Butterkäse has gained popularity beyond its German origins and is now enjoyed worldwide. It is widely appreciated for its versatility in both cooking and snacking. Its creamy texture makes it easy to slice and melt, making it a popular choice for grilled sandwiches, fondue, and as a topping for baked dishes.

Today, Butterkäse is produced by both artisanal cheese makers and larger dairy companies. It is made in various regions of Germany, as well as in other countries where it has gained popularity, including the United States.

Also known as:Butterkäese, Damenkäse, Butter cheese
Made from:pasteurized cow's milk
Origin:Germany, United States
Region:Allgäu, Wisconsin (US)
Age:3 – 4 weeks
Texture:smooth, creamy, spreadable
Rind:natural
Color:pale yellow
Flavor:buttery, mild
Aroma:light buttery
Vegetarian:Sometimes (either animal or microbial rennet)
Wine:Riesling, Zinfandel, Sauvignon Blanc, Pinot Grigio, Chardonnay

Beer Pairing Description: 

Hefeweizen: A German-style Hefeweizen with its refreshing and fruity notes can be an excellent pairing for Butterkäse. The beer’s banana and clove flavors can complement the creamy and buttery characteristics of the cheese.

Pilsner: A crisp and clean Pilsner can provide a refreshing contrast to the rich and creamy nature of Butterkäse. The beer’s light maltiness and moderate hop bitterness can help cleanse the palate and enhance the cheese’s flavors.

Märzen/Oktoberfest: The malt-forward profile of a Märzen or Oktoberfest beer can complement the creamy texture and buttery flavors of Butterkäse. The beer’s slightly sweet caramel notes can enhance the cheese’s richness.

Belgian Blonde: The fruity and spicy character of a Belgian Blonde ale can create an interesting pairing with Butterkäse. The beer’s subtle yeast-derived flavors can complement the cheese’s creamy texture, while the carbonation can help cleanse the palate.

Belgian Tripel: For a bolder pairing, consider a Belgian Tripel. The beer’s complex flavors, including fruity esters and spicy phenols, can harmonize with the creamy and buttery qualities of Butterkäse.

Caciocavallo

Beer Pairing: 

Pilsner, Witbier Pale Ale, Saison, Belgian Tripel, Amber Ale

Caciocavallo is a traditional Italian cheese that has a rich history and is widely enjoyed for its distinct flavor and versatility in culinary applications. The name “Caciocavallo” translates to “cheese on horseback” in Italian, and it is believed to have originated in southern Italy, particularly in the regions of Apulia, Calabria, and Sicily.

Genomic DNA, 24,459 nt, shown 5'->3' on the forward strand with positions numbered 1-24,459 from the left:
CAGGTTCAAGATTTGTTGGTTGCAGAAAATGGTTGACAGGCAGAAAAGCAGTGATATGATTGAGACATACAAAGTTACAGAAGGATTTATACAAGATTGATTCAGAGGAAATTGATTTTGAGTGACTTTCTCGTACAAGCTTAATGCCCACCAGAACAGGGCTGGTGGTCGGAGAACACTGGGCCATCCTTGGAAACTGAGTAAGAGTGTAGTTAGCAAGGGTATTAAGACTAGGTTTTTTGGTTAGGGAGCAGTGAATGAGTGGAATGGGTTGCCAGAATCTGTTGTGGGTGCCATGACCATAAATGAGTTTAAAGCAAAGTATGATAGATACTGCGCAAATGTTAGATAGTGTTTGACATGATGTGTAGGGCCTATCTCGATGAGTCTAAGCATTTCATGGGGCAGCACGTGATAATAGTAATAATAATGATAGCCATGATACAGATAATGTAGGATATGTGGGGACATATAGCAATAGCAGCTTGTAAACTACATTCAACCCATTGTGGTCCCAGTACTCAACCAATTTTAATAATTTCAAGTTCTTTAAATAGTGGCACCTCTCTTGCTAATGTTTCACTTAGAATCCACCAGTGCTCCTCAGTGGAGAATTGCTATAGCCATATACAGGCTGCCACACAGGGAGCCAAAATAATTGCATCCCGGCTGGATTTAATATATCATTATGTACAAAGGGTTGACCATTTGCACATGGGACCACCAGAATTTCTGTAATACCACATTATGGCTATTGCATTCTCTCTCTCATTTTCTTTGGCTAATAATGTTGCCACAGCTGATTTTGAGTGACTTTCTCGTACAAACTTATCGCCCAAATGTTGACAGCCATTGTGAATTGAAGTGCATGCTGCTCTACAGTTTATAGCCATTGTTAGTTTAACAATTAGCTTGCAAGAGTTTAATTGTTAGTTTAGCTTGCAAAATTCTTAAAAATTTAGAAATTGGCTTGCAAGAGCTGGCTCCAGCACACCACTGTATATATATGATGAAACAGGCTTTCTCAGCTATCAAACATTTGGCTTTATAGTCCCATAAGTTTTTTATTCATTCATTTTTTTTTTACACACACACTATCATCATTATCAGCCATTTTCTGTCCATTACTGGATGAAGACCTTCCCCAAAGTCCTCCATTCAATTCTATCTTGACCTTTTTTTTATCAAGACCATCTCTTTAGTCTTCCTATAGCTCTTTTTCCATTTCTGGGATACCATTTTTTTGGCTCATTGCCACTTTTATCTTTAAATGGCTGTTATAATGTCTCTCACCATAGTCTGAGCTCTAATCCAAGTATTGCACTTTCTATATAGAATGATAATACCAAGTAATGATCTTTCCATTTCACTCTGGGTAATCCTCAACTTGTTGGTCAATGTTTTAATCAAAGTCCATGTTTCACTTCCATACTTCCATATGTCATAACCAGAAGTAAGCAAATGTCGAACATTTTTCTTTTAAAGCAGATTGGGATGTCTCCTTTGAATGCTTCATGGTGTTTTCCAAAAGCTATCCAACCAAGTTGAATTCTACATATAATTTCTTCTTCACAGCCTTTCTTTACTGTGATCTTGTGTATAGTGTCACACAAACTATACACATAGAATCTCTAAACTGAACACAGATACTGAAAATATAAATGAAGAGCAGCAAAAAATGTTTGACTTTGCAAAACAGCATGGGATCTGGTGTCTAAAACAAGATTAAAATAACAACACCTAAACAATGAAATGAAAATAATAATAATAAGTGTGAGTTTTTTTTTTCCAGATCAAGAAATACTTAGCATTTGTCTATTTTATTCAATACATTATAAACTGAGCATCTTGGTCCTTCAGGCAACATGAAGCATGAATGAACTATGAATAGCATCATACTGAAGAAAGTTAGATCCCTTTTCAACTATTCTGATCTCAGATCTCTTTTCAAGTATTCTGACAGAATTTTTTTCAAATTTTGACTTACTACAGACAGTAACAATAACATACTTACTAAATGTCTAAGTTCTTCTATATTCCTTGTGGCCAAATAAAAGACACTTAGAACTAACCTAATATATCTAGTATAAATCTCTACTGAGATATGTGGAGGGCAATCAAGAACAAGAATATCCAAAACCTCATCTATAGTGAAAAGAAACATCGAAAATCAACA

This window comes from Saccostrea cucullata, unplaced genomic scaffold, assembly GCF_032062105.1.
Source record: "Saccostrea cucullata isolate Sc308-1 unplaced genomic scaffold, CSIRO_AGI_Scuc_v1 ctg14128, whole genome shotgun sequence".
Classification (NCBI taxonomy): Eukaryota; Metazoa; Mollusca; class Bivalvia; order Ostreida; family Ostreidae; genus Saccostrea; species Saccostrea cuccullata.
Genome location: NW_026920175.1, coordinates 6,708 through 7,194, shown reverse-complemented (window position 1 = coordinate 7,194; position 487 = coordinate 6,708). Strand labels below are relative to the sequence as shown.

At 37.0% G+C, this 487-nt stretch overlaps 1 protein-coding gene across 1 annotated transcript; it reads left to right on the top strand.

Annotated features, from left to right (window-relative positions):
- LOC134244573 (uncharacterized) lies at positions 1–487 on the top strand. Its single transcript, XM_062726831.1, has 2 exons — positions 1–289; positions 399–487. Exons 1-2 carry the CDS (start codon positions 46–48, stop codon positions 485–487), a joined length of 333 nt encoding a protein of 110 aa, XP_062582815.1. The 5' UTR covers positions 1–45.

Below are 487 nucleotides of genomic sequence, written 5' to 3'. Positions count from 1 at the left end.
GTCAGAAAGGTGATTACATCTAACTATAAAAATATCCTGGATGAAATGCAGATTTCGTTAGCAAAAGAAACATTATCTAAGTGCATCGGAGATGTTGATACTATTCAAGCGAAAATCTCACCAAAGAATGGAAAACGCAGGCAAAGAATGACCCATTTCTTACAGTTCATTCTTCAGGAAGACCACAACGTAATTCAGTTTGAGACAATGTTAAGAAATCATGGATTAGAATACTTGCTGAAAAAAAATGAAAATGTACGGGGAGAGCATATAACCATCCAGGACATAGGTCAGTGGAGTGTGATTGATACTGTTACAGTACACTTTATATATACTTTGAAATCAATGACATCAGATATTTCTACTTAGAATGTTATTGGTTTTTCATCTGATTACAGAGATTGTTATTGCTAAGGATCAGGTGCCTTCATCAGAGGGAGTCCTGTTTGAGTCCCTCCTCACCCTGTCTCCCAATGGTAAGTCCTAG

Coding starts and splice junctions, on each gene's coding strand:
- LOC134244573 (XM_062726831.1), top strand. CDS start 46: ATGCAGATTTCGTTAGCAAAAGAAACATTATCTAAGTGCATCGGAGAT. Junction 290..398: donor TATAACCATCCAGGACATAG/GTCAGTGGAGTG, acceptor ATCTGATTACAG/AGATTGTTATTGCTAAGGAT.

The production of Caciocavallo involves a combination of artisanal techniques and age-old traditions. It is typically made from cow’s milk, although variations using sheep’s or goat’s milk can also be found. The cheese undergoes a process of curdling and heating, followed by stretching and shaping.

Traditionally, Caciocavallo was formed into two elongated shapes, each connected at the top to resemble a saddle, hence the name. The cheese is often tied together with a string and hung to age. This unique shape allowed the cheese to be hung from a pole or beam for maturation, resembling a horseback rider’s saddle, which gave rise to its name.

During the aging process, Caciocavallo develops a firm texture with a smooth and supple interior. The flavor profile can range from mild and buttery when young, to more pronounced and tangy as it ages. It is often compared to provolone, but with a more distinct character.

Caciocavallo is a versatile cheese that can be enjoyed in various ways. It can be eaten on its own, sliced or grated for salads and sandwiches, or melted over grilled dishes. In Italian cuisine, it is commonly used in pasta dishes like baked ziti or added to vegetable and meat preparations for a savory kick.

The production of Caciocavallo has deep-rooted traditions and has been passed down through generations in many Italian families. Today, it is produced both commercially and by artisanal cheesemakers, ensuring its availability to cheese enthusiasts worldwide.

Also known as:Caciocavallo Occhiato, Caciocavallo Podolico, Caciocavallo Silano
Made from:pasteurized cow's milk
Origin:Italy
Region:Basilicata, Southern Italy
Age:a few days up to one year
Texture:springy and stringy
Rind:natural
Color:yellow
Flavor:salty, sharp, spicy, tangy
Aroma:earthy, strong
Vegetarian: No
Wine:Chianti, Pinot Grigio

Beer Pairing Description: 

Pilsner: A crisp and refreshing pilsner can be an excellent choice to pair with Caciocavallo. The beer’s light and clean profile can complement the cheese’s creamy texture and slightly tangy flavor, creating a harmonious combination.

Witbier: Witbier, a Belgian-style wheat beer, with its light and refreshing character, can pair well with Caciocavallo. The beer’s subtle fruity and spicy flavors can complement the cheese’s creamy texture and add a touch of complexity to the pairing.

Amber Lager: An amber lager, with its malt-forward profile and smooth finish, can be a delightful companion to Caciocavallo. The beer’s caramel-like sweetness can enhance the cheese’s flavors and create a balanced combination.

Saison: The earthy and peppery notes of a saison can complement the creaminess of Caciocavallo. The beer’s farmhouse character, along with its fruity and spicy flavors, can provide an interesting contrast to the cheese.